• Founding Principles of Soka University

    Be the highest seat of learning  for humanistic education
    Be the cradle of a new culture
    Be a fortress for the peace of mankind

  • Manifesto


    Peace is founded on free dialogues ―in other words, respect of human rights.

    The calligraphy of “Soka University” that is raised high above the main gate of our university is that of Tsunesaburo Makiguchi, “The Father of Soka Education” who passed away in prison under military suppression for his unflinching belief in dialogue and the victory of education and human rights. To never succumb under suppression and to speak up on behalf of the people, we firmly believe that these are the very soul of Soka Education.


    At present, the Abe government is pushing to enact the security bills, which are regarded as unconstitutional by 90% of constitutional law scholars. We have continued to study with a goal to realize the humanitarian ideals of the University Founder, Dr. Daisaku Ikeda, who himself has succeeded to the human rights struggles of Mahatma Gandhi and Martin L. King Jr.. For those who imbibed these human rights ideals, now is the time to speak up.


    As we ground our lives on the ideals of the Founder, Dr. Daisaku Ikeda, we, his students in the Soka academic community, express our opposition to the security bills.


    For what purpose should one cultivate wisdom? May you always ask yourselves this question!” (Founder, Dr. Daisaku Ikeda)


    With these words engraved deep in our minds, we vow to uphold the University’s founding ideal, “Be a fortress for the peace of mankind” for our entire lives.

  • Signature

    Anyone who supports our activities can sign your name in this manifesto.
    Now we got 1,913 signatures.

  • Messages

    ― Professor Kevin P Clements ―

    Dear the SU, SWU and SGI Communities who oppose the Security Bills,

    I have been watching recent events in Japan with deep disquiet and dismay.

    As someone who has strongly supported the pacifist and anti-nuclear stands of President Ikeda and his mentors, Tsunesaburo Makiguchi and Josei Toda, I am very discomfited by the ways in which SGI, SU and SWU have been willing to collude passively in the reinterpretation of Article 9 of the Japanese Constitution and the remilitarisation of Japan that this has facilitated.

    This silent agreement with the LDP does not do justice to the suffering that Makiguchi and Toda endured for their pacifist and anti-nuclear beliefs and quietly subverts many of the very positive peace proposals that SGI has promoted over the years.

    The lukewarm apology made by Prime Minister Abe on the occasion of the 70th anniversary of the ending of the Second World War and his desire that future Japanese do not have to acknowledge their engagement in past painful history has generated additional tension with Korea and China (two states that President Ikeda has worked closely with in the past in order to promote peaceful co-existence in Northeast Asia).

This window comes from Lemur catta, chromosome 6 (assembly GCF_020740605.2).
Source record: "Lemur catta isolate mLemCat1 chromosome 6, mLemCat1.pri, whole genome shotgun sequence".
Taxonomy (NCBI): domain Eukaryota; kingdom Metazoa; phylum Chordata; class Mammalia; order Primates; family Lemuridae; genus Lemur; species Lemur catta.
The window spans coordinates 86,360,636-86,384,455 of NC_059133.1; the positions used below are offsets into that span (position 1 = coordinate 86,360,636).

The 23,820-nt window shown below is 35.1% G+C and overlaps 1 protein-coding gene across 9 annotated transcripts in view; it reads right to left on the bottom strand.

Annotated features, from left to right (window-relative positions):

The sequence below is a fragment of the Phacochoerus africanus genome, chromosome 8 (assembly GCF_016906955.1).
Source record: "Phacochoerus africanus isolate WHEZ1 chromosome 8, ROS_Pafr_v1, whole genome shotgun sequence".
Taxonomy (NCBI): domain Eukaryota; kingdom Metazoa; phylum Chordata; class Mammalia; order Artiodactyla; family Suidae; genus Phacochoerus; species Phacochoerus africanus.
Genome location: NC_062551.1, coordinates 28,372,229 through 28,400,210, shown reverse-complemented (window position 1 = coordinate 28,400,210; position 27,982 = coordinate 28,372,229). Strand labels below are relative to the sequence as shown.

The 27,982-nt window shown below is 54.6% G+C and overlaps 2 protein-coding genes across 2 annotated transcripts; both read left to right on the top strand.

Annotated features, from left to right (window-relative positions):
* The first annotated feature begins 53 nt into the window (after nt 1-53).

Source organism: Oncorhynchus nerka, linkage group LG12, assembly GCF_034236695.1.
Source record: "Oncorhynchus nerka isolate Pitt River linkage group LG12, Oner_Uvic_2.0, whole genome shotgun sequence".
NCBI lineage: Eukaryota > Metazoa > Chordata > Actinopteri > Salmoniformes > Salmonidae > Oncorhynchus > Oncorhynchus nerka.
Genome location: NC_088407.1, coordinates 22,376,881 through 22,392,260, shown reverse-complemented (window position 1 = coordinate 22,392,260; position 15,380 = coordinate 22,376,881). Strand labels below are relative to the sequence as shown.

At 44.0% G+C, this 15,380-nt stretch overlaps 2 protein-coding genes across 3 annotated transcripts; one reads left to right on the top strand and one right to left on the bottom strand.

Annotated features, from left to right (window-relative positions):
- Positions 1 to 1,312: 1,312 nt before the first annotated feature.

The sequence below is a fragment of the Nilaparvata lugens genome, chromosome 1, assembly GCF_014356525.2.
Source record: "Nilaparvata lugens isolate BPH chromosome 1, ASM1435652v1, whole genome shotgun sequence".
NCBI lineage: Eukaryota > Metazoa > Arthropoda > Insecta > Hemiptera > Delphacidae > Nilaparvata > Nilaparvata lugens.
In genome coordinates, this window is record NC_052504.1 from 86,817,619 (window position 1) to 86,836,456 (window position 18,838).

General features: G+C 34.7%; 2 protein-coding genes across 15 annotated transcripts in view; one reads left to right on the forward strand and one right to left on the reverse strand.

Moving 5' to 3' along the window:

This is a moment when all those interested in the maintenance of Japan’s postwar pacifist positions and who desire Japan to take a more active role on nuclear disarmament have to draw the line. It is not possible to quietly support the reinterpretation of the Japanese Pacifist Constitution. It simply is not possible to promote a deepening of “extended deterrence” with the United States, and still claim to be pacifist, anti-militarist and anti-nuclear at the same time. The proposed security bills subvert Japan’s, and the SGI’s, pacifist commitments.

    As someone who has endorsed SGI and SU stands on these questions in the past I urge all current leaders and members to remind themselves of the courage of past leaders as they dared put their lives on the line in defence of principle instead of succumbing to short term pragmatic political advantage.

    I support all of you who wish to remind the leadership of these principled positions in the past so that you might be able to hold your peaceful heads up high in the future.


    If there is anything that I can do to help you advance the peace cause please don’t hesitate to let me know how I can be useful.

    With warmest best wishes,

    Professor Kevin P Clements

    Chair and Director, The National Centre for Peace and Conflict Studies,
    University of Otago, New Zealand Secretary-General, Toda Institute for Global Peace and Policy Research Past President and Past Secretary-General, International Peace Research
    Past Secretary-General , The Asia Pacific Peace Research Association.





    ― Professor Jose V. Abueva ―

     Remembering the atomic bombing of Hiroshima and Nagasaki

    that ended World War II on August 14, 1945




    Jose V. Abueva


    On August 9 the Japanese commemorated the atomic/nuclear bombing by the U.S. Air Force of Hiroshima and Nagasaki in 1945: Hiroshima on August 6 and Nagasaki on August 9. Some 200,000 would die from the bombing and the two cities were pulverized. This forced Japan to surrender to the United States on August 14, 1945 and end World War II. This of course ended the Japanese occupation of the Philippines. 


    As Nagasaki marked 70 years since its atomic bombing, representatives from 75 countries were present. Speeches by a bombing survivor and Nagasaki's mayor both criticized Prime Minister Shinzo Abe for his plans to loosen the restrictions on what Japan's military can do if the Japanese “Peace Constitution” were amended.


    Nagasaki mayor Tomihisa Taue then delivered a peace declaration to the ceremony. He said there was "widespread unease" about Prime Minister Abe’s legislation that will alter the constitutional requirement limiting Japan's military to self defense. Sixty percent of the Japanese are against changing the pacifist Japanese Constitution.  


    Countless people in Korea, Taiwan, China, and Southeast Asia who were victimized by Japanese aggression and occupation remember how they suffered so much under brutal Japanese rule.


    A note on a family tragedy and reconciliation. During World War II and the Japanese occupation, our parents in Bohol refused to surrender and collaborate with the Japanese. Instead they both served in the underground government of Bohol.  When General MacArthur’s liberation forces were to land in Leyte in 1944, Japanese soldiers arrested my parents in a guerrilla mountain hideout. Papa and Mama were imprisoned, tortured, and then executed on October 22, 1944. Seven of us children were orphans when the war ended.


    Ironically, 30 years later, from 1977 to 1987, I worked for the United Nations University (UNU) in Tokyo and was reconciled with the Japanese as a peaceful nation. Coincidentally, Pope John Paul II was a guest lecturer of the UNU in Hiroshima where my wife and I met the Pope. He raised me as I knelt and kissed his hand and blessed me: “God love your family.”